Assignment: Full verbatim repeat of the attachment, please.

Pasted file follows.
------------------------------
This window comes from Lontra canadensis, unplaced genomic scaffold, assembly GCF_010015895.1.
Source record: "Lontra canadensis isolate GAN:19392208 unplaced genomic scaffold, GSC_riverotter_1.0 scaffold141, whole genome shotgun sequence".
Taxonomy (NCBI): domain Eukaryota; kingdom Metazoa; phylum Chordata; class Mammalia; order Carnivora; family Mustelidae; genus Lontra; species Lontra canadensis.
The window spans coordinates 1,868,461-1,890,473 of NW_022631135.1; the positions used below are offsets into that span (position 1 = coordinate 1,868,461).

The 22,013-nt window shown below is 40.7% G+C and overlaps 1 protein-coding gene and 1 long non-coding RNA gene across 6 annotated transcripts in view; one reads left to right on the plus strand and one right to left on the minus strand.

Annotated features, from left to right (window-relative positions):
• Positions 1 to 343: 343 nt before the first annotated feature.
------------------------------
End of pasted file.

This window comes from Lontra canadensis, unplaced genomic scaffold, assembly GCF_010015895.1.
Source record: "Lontra canadensis isolate GAN:19392208 unplaced genomic scaffold, GSC_riverotter_1.0 scaffold141, whole genome shotgun sequence".
Taxonomy (NCBI): domain Eukaryota; kingdom Metazoa; phylum Chordata; class Mammalia; order Carnivora; family Mustelidae; genus Lontra; species Lontra canadensis.
The window spans coordinates 1,868,461-1,890,473 of NW_022631135.1; the positions used below are offsets into that span (position 1 = coordinate 1,868,461).

The 22,013-nt window shown below is 40.7% G+C and overlaps 1 protein-coding gene and 1 long non-coding RNA gene across 6 annotated transcripts in view; one reads left to right on the plus strand and one right to left on the minus strand.

Annotated features, from left to right (window-relative positions):
• Positions 1 to 343: 343 nt before the first annotated feature.